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Chase Bank Limits Cash Withdrawals, Bans International... Before you read this report, remember to sign up to http://pennystockpaycheck.com for 100% free stock alerts Chase Bank has moved to limit cash withdrawals while banning business customers from sending...

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Richemont chairman Johann Rupert to take 'grey gap... Billionaire 62-year-old to take 12 months off from Cartier and Montblanc luxury goods groupRichemont's chairman and founder Johann Rupert is to take a year off from September, leaving management of the...

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Cambodia: aftermath of fatal shoe factory collapse... Workers clear rubble following the collapse of a shoe factory in Kampong Speu, Cambodia, on Thursday

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Spate of recent shock departures by 50-something CEOs While the rising financial rewards of running a modern multinational have been well publicised, executive recruiters say the pressures of the job have also been ratcheted upOn approaching his 60th birthday...

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UK Uncut loses legal challenge over Goldman Sachs tax... While judge agreed the deal was 'not a glorious episode in the history of the Revenue', he ruled it was not unlawfulCampaign group UK Uncut Legal Action has lost its high court challenge over the legality...

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Code of practice to help pub tenants

Category : Business

Proposals to help struggling pub tenants are unveiled by the government, including a new code of practice and a “powerful” adjudicator.

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SPL faces £1.7m ‘TV dispute’ claim

Category : World News

The Scottish Premier League faces a £1.7m damages claim over its bid to stop a pub group screening live matches via a Polish broadcaster.

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Pub Crawl Holdings Inc. (PBCWE: OTC Link/FINRA BB) | Symbol Change

Category : Stocks, World News

Fri, Mar 01, 2013 12:00 – Pub Crawl Holdings Inc. (PBCWE: OTC Link/FINRA BB) – Symbol Change – The symbol, PBCWE, is no longer a valid symbol for Pub Crawl Holdings Inc.. As of Fri, Mar 01, 2013, the new trading symbol is PBCW. You may find a complete list of symbol changes at otcmarkets.com.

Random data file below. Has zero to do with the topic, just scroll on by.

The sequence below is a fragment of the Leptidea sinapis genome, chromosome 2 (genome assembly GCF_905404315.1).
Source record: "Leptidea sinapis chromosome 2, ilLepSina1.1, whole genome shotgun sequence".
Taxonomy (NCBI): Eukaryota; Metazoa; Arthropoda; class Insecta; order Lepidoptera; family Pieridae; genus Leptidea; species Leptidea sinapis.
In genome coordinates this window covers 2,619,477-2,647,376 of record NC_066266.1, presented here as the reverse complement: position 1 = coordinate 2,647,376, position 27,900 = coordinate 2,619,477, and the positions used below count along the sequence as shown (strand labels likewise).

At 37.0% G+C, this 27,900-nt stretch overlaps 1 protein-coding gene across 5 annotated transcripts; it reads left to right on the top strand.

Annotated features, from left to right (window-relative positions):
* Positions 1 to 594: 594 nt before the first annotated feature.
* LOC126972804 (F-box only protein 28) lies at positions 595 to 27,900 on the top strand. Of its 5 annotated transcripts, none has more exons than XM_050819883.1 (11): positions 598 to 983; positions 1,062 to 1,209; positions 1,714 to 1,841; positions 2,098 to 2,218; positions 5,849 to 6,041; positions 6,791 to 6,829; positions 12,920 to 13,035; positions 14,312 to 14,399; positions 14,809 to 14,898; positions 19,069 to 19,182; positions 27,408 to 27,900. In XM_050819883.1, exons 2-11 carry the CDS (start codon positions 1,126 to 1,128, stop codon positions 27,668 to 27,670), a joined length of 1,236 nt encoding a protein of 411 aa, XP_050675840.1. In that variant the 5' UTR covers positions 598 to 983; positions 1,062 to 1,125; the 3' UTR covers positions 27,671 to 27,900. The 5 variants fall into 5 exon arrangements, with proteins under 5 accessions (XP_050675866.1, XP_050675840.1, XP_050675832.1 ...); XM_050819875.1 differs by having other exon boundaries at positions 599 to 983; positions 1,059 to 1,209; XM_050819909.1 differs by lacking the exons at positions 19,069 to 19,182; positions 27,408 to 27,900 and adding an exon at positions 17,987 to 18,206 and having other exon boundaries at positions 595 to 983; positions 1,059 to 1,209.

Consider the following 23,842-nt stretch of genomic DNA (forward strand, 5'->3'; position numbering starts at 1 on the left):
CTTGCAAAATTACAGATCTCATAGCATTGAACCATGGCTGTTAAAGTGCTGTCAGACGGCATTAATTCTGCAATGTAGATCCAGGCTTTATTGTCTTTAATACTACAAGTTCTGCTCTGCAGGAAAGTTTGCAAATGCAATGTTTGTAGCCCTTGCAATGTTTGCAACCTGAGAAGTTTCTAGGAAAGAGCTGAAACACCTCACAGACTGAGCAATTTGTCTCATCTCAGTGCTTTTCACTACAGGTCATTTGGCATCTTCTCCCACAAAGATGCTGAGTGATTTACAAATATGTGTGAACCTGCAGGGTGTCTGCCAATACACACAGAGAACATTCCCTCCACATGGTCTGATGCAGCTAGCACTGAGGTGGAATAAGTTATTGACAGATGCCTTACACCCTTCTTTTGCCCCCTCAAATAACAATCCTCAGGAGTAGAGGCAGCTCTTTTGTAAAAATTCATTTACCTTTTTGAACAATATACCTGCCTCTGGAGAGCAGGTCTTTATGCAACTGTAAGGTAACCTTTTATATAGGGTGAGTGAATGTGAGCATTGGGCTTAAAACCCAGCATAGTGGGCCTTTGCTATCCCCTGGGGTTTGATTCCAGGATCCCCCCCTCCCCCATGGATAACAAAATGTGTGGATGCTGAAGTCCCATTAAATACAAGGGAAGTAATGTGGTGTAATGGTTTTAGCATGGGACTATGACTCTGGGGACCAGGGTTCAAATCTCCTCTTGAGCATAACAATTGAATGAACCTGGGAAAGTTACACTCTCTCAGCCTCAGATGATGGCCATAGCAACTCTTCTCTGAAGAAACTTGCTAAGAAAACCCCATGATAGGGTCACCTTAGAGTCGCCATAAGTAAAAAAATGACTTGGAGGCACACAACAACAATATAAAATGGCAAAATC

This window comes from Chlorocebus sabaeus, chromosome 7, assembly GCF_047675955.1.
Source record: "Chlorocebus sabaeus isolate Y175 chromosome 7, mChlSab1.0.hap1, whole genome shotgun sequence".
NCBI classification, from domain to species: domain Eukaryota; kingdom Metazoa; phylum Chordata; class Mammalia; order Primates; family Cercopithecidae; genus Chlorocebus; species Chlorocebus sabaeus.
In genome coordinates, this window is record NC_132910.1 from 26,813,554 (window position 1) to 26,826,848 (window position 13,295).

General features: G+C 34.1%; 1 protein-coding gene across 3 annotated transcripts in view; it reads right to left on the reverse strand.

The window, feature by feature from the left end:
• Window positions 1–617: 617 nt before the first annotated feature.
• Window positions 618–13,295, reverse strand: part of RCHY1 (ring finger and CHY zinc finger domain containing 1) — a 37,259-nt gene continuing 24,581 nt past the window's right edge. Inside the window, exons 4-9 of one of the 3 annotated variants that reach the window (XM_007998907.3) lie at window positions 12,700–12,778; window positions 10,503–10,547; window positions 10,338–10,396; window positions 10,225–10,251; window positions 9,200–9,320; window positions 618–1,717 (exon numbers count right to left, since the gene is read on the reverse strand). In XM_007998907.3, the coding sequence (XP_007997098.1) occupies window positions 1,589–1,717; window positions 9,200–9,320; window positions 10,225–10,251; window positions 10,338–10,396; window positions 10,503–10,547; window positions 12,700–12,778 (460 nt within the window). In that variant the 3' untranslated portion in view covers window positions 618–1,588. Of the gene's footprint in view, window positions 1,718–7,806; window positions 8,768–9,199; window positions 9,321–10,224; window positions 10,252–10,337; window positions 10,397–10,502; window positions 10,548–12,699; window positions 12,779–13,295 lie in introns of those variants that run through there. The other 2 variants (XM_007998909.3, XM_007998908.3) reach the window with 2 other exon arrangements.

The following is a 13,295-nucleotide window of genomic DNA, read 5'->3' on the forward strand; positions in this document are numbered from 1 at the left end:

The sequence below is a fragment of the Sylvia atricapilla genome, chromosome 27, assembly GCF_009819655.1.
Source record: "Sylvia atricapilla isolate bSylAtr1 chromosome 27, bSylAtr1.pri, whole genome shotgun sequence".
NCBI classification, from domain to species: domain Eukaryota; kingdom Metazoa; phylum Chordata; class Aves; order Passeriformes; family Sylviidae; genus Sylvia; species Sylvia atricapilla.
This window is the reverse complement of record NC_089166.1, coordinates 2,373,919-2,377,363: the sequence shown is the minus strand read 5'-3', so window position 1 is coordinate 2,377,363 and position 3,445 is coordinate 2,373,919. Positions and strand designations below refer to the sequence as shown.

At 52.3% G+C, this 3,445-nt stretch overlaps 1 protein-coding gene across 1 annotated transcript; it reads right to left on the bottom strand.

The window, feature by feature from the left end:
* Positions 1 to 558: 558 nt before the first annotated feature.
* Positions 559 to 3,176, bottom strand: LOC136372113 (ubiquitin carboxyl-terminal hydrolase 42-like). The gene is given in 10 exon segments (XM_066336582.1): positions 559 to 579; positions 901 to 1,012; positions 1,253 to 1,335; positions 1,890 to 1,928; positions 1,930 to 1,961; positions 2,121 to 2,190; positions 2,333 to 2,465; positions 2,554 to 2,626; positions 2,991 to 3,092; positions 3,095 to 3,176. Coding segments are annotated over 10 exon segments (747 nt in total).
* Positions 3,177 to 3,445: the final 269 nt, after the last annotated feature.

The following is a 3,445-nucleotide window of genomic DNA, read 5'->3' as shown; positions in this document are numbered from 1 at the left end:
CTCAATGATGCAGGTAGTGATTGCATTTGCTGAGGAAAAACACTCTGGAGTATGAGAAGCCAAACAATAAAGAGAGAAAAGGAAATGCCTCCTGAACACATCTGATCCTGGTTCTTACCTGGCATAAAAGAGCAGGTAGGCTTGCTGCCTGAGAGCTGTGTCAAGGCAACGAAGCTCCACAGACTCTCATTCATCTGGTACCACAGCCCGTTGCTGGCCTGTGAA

The rest is here: Pub Crawl Holdings Inc. (PBCWE: OTC Link/FINRA BB) | Symbol Change

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Pub industry adjudicator proposed

Category : Business

The government announces plans for an independent adjudicator in the pub industry to help landlords challenge unfair practices such as high prices and rents.

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Keeping it local this Christmas: the rise of the community co-op

Category : Business

A small share in a local pub, independent bookshop or green energy project could be the perfect Christmas present

If you’re looking for quirky Christmas gifts, this could be the ideal present for a real ale fan: the opportunity to become part-owner of a pub for less than the cost of a round of drinks. For as little as £10, you can buy a stake in a Brighton local.

Alternatively, if you’re hunting for a gift for a book lover, £20 is enough to buy them a share in an independent bookshop whose supporters include War Horse author Michael Morpurgo.

Meanwhile, bigger spenders looking for a potentially decent return on their cash are being invited to invest £500-plus in a scheme to install solar panels on 240 homes in the Newport area of south Wales.

These are just three of the latest community ventures looking for backers. Over the past couple of years, Guardian Money has featured a number of these “community co-operatives”, which, typically, aim to bring vital amenities back to life, secure the future of valued local businesses or generate renewable energy. We’ve written about pubs, shops, a housing co-op, a music venue … the list goes on.

These ventures are becoming increasingly common, and often there is an opportunity for people to invest in them by buying shares.

Some offer a return in the form of interest while, with others, the rewards are described as “social” rather than financial.

The pub – for £10

The Bevendean Hotel in the Moulsecoomb area of Brighton has had a troubled past – it was closed down by the police in 2010 following complaints of violence – but is now set to make a comeback after local residents revealed plans to reopen it as a community-owned enterprise.